Forcing memory barriers on other CPUs with mprotect(2)

I have something of an unfortunate fondness for indefensible hacks.

Like I discussed in my last post, RCU is a synchronization mechanism that excels at protecting read mostly data. It is a particularly useful technique in operating system kernels because full control of the scheduler permits many fairly simple and very efficient implementations of RCU.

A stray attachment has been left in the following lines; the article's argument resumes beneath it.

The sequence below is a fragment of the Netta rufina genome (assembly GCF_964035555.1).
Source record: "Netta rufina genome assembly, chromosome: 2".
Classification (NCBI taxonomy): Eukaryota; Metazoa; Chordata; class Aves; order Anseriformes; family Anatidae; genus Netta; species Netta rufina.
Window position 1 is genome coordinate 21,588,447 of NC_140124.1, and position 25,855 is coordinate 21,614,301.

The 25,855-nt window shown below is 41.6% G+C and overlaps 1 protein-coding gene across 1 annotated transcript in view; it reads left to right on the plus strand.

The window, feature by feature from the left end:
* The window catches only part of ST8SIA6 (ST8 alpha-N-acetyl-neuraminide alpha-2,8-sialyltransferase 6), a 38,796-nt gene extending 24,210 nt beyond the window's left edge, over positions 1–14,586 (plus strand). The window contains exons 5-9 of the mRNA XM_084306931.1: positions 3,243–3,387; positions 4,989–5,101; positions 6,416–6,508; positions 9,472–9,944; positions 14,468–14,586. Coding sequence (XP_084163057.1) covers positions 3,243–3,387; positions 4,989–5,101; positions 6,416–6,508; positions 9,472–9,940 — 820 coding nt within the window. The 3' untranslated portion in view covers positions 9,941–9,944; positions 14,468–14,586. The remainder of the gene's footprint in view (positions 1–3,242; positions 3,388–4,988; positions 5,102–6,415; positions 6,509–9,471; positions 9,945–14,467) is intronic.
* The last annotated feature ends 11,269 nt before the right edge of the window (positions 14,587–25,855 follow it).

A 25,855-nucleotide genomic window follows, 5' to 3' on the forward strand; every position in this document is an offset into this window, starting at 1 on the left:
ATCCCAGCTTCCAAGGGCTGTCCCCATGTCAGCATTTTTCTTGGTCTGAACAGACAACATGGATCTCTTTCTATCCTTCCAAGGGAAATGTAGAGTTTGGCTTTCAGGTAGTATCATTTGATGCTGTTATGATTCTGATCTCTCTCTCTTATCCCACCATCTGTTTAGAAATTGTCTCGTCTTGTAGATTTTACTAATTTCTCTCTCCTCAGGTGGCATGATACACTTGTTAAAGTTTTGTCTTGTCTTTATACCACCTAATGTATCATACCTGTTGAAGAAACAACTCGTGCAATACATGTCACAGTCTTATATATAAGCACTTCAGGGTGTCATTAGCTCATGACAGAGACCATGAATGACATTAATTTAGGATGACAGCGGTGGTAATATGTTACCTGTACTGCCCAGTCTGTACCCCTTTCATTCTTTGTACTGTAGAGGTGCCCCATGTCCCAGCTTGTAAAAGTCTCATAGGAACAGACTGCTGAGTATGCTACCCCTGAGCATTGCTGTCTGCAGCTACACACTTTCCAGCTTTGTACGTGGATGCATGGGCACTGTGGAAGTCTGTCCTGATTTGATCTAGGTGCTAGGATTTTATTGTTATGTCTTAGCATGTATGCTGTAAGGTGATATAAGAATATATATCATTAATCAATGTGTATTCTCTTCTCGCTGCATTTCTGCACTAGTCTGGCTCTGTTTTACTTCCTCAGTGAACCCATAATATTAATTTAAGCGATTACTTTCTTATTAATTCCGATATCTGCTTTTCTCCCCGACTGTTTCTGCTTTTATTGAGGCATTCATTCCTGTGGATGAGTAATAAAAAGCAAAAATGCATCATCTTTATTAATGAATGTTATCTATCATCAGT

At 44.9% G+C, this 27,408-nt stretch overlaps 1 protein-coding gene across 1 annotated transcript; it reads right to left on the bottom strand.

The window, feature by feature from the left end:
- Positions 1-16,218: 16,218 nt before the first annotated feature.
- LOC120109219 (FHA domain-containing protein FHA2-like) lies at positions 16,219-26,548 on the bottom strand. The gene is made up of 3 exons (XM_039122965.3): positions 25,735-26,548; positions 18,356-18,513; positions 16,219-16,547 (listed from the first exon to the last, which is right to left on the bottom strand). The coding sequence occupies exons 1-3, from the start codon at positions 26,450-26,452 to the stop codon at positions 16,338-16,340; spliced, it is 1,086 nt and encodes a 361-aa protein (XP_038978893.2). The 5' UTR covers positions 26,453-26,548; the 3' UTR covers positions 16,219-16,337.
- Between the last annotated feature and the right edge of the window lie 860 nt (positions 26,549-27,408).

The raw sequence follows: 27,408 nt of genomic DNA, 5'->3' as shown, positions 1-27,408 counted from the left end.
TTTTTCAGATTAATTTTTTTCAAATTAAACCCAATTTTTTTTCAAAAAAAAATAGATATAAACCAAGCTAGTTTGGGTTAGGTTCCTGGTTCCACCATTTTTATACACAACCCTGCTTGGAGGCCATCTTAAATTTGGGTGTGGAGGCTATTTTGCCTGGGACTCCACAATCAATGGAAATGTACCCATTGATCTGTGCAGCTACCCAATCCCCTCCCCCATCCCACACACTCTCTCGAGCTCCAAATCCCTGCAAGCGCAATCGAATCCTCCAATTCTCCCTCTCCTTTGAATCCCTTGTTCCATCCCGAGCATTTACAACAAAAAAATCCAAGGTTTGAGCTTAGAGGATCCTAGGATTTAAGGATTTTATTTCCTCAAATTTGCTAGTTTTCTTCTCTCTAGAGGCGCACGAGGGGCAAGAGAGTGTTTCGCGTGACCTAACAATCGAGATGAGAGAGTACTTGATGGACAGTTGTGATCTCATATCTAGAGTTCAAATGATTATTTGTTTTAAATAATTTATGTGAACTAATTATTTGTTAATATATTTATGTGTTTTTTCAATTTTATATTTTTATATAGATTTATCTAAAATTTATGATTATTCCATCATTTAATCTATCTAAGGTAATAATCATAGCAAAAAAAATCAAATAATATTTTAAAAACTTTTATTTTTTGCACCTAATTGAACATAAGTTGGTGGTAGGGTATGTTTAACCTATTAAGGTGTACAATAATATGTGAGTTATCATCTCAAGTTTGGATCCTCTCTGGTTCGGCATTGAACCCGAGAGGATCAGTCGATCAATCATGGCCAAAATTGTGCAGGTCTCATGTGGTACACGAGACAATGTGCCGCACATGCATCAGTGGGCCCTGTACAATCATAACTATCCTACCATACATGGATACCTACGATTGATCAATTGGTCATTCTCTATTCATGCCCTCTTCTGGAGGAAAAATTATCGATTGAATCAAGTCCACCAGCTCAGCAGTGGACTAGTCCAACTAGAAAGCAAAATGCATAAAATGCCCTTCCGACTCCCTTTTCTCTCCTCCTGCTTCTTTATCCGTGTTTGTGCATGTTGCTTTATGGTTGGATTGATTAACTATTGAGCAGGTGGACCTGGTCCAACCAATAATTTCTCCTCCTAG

In userspace, the situation is trickier, but still manageable. Mathieu Desnoyers and Paul E. McKenney have built a Userspace RCU library that contains a number of different implementations of userspace RCU. For reasons I won’t get into, efficient read side performance in userspace seems to depend on having a way for a writer to force all of the reader threads to issue a memory barrier. The URCU library has one version that does this using standard primitives: it sends signals to all other threads; in their signal handlers the other threads issue barriers and indicate so; the caller waits until every thread has done so. This is very heavyweight and inefficient because it requires running all of the threads in the process, even those that aren’t currently executing! Any thread that isn’t scheduled now has no reason to execute a barrier: it will execute one as part of getting rescheduled. Mathieu Desnoyers attempted to address this by adding a membarrier() system call to Linux that would force barriers in all other running threads in the process; after more than a dozen posted patches to LKML and a lot of back and forth, it got silently dropped.